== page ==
Saturday, 14 October 2017

Separation Anxiety- Not just for toddlers

Separation anxiety is something i know a lot about.

But when i was researching to put this blog together i was surprised to see how most articles and personal experiences were of young children. 
I guess this is because Separation anxiety is a developmental stage in some young children.

But actually for carers and and their dependants this is a real daily struggle.

When you think about anxiety and the control it can have over your life then suffering from separation anxiety isn't really a surprising concept.

When you struggle daily with thoughts of terrible things happening, an impending doom that you cant really explain to someone else and a fear of getting in a situation where you are in danger then its obvious that you will cling to the person that makes you feel safe.

When K was at her worst i could not leave her side. Every sound, every fleeting glance form someone in the street, every hushed conversation was a threat to her safety.
I became her voice because she could not tell people what she needed.
I couldn't even leave her with my sisters who she is very close to because she felt the only person that could protect her from harm was me. 

In fairness to K i started to find that others couldn't offer her the same level of vigilance and awareness that i did. I was like a bodyguard,  constantly on the look out for possible anxiety triggers, avoiding certain situations and places, finding walking routes which minimised as much human contact as possible.


Separation Anxiety in adults


Family saw this as over indulgence when her problems began but after looking after her for me for a couple of hours began to understand why it was so important to stay nearby.
When a person suffers from anxiety the threat is in their head all the time
.
What i know to be a car backfiring K might perceive to be a gun shot.
What i perceive as a young man wearing a big coat because he's cold K might perceive as someone concealing a weapon with a plan to hurt her. 
What i know to be the click of the central heating K may think is someone trying to break into our house.

And what you find is that after a while this separation anxiety becomes two sided.
As her mum and her carer i know the effect having a bad experience will have on her mental health.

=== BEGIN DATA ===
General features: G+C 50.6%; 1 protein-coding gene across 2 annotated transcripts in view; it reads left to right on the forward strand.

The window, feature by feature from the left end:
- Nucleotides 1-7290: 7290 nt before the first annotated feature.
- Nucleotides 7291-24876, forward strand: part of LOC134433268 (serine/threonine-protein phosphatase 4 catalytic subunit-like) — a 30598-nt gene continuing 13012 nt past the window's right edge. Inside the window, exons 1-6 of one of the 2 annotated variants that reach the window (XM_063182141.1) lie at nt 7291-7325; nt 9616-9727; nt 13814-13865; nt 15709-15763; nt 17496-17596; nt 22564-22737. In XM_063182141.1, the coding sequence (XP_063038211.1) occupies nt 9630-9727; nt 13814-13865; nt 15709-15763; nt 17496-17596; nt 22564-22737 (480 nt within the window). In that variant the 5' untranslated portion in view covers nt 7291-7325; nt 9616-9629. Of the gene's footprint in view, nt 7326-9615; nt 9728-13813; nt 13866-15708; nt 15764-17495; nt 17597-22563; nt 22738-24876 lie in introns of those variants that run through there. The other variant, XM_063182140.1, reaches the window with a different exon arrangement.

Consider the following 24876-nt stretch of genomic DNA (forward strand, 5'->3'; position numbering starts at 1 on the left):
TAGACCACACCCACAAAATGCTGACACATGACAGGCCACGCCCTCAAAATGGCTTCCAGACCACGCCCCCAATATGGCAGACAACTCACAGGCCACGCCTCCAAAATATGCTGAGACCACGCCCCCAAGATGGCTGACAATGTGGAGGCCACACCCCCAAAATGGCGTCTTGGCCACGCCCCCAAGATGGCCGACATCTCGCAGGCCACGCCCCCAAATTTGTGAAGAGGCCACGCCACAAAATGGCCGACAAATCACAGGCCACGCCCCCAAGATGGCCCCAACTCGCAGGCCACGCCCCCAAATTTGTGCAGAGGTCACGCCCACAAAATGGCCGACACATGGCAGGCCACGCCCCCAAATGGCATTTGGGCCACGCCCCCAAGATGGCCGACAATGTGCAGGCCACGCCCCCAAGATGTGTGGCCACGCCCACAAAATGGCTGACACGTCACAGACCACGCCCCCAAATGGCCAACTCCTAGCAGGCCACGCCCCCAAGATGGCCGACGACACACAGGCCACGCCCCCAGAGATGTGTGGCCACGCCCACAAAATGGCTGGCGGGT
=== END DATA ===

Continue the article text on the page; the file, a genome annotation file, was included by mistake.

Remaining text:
One time when we were grocery shopping, she asked if she could sit on the bench at the back of the checkouts while i filled the conveyor belt. Which i thought would be fine.
Off she went with her earphones safely in her ears. within my vision of course.
Within minutes she was back, hysterical and shaking because an elderly man had tapped her on the arm and said something to her.
In her mind he could have said the most sinister thing, she couldn't hear him as she always wears her earphones. He could have made the most terrible threat.
Rationally he probably made a comment on the weather or how busy the supermarket was but for her, she would spend the rest of the day feeling uneasy and unsafe.

Another time, at the same supermarket, she asked to go look at magazines while i shopped. I was so pleased, thinking this is great, she is venturing off to do things without me.

What she was actually doing was stealing painkillers and pencil sharpeners. 
She was planning her own death while i was buying cornflakes. 
I discovered this later the same day and we went off to hospital that night because for the first time in my role as her mother i felt i couldn't keep her safe. I had to say i couldn't cope.

We were admitted to the children's ward right outside the nurses station with the curtains open and for the first time in a long time i slept all night knowing someone was helping me keep her safe. 

So you see the separation anxiety becomes two way.
If I'm not with her i cant be sure that she is safe, both from her perceived threat and from herself.